February 17, 2004
ArchPundit sees Hull's formula for votes as potentially effective when coupled with his campaign coffers. If he can efficiently contact likely supporters and get them to the polls that could be the difference in the primary, especially in a crowded field:
"The larger problem is that Hull hasn't even hit his big media buy yet and Dan Hynes is in no shape to counter that effort. He doesn't have adequate funds. Negative ads are a problem because Hynes would have to take ownership of the ads according to the new FEC regulations and say he paid for the ad (Miller pointed this out too). And Hynes agreed to Dick Durbin's no negative ads against other Democrats pledge.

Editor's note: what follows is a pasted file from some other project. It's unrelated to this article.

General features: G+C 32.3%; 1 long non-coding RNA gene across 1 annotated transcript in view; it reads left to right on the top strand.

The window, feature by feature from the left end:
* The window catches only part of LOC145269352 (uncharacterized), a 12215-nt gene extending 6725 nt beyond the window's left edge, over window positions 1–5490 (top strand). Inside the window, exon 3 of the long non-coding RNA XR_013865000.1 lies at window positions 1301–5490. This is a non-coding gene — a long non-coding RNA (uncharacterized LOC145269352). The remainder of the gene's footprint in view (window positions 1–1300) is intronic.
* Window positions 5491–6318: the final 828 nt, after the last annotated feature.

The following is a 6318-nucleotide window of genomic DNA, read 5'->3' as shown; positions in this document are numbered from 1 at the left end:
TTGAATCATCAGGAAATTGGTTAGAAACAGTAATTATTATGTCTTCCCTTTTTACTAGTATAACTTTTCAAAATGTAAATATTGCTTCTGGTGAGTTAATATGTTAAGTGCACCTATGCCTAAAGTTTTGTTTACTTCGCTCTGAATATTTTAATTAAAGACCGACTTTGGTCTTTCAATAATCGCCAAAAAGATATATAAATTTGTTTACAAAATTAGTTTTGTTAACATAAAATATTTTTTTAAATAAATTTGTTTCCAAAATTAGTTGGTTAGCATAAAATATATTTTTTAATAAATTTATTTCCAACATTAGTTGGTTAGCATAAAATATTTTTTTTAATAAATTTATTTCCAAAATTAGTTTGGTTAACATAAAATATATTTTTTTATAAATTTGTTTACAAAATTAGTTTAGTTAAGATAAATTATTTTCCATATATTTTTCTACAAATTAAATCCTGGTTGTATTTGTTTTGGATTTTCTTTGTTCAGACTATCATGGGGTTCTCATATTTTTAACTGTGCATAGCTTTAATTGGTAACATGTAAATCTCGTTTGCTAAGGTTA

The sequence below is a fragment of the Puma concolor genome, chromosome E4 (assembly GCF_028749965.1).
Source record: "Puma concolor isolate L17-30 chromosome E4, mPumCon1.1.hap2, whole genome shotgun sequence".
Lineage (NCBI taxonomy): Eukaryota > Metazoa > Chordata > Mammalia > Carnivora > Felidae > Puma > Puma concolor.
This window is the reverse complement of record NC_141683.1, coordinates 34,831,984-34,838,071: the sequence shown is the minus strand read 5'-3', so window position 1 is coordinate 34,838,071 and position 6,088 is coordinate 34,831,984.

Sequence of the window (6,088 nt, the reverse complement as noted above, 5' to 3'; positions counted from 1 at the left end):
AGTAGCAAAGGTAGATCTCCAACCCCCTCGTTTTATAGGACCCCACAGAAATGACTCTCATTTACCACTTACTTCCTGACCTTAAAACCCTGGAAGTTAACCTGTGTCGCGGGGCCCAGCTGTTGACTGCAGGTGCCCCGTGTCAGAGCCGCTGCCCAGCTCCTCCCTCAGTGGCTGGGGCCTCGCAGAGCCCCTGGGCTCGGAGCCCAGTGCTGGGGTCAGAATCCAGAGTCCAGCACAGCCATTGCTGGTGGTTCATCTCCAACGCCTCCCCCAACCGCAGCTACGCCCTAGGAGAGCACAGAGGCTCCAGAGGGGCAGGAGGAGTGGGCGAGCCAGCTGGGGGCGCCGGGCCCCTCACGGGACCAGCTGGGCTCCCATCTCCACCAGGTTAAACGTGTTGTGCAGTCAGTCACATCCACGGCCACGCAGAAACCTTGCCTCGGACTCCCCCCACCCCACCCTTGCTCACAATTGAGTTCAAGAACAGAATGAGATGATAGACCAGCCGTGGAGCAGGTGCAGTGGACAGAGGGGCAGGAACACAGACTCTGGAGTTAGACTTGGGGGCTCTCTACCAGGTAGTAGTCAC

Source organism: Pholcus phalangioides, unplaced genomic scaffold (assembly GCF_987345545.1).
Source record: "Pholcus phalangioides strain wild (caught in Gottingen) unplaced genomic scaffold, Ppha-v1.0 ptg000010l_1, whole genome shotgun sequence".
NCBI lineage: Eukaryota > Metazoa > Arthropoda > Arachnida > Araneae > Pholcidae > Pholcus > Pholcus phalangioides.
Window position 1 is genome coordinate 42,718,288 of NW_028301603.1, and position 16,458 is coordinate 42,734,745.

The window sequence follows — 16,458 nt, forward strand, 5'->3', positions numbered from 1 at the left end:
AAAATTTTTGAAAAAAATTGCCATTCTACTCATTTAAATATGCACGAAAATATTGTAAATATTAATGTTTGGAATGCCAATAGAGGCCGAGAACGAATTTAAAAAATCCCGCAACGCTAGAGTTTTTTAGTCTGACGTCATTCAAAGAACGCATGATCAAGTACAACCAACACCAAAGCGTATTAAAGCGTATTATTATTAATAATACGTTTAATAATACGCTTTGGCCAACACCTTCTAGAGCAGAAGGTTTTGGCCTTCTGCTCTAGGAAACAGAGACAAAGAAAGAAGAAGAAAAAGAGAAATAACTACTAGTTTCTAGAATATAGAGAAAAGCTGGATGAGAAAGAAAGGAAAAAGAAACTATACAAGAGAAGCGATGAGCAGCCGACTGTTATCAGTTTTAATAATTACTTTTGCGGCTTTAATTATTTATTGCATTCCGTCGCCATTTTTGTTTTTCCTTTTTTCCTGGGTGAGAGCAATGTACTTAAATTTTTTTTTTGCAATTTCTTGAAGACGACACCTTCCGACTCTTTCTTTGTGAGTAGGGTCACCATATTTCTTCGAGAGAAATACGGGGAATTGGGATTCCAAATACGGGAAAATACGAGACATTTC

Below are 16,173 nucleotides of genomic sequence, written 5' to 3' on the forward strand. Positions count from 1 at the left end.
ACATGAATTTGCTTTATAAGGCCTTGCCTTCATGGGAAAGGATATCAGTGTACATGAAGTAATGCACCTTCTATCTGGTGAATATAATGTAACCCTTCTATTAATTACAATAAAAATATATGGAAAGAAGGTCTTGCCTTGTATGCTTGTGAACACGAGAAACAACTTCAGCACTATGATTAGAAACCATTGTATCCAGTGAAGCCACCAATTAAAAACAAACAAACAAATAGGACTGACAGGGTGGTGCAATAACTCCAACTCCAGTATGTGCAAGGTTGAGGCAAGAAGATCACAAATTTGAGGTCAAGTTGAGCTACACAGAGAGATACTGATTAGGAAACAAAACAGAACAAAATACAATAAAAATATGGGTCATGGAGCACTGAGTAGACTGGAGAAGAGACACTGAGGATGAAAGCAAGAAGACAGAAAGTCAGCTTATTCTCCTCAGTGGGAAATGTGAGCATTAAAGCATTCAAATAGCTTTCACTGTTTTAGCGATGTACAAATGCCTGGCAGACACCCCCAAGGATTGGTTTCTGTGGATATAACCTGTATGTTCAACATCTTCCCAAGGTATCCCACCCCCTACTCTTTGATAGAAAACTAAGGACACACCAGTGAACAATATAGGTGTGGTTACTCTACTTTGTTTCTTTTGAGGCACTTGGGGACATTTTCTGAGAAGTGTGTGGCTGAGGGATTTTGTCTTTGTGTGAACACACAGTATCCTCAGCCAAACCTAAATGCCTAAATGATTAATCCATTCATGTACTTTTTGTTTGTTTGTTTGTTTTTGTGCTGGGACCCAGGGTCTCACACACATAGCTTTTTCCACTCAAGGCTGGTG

In fact, if Hynes were to attack he would probably damage Hull to some degree to the benefit of Barack Obama who can stay above the fray and simply look to turnout black and liberal votes while the other two go after one another. In such a scenario, Joyce Washington may play a spoiler to Obama even with a small number of votes."
Yikes, that's a depressing scenario, but of course it could occur. My hope is that Hynes and Obama launch their ads soon, and Illinois voters awake from their pre-election slumber and start to get cynical about a guy trying to buy their vote. I think you can also add to ArchPundit's scenario the fact that the presidential primary will all but be wrapped up by March 16th. At least with Dean out of contention, far left liberals may not turn out in large numbers. That would hurt Obama primarily.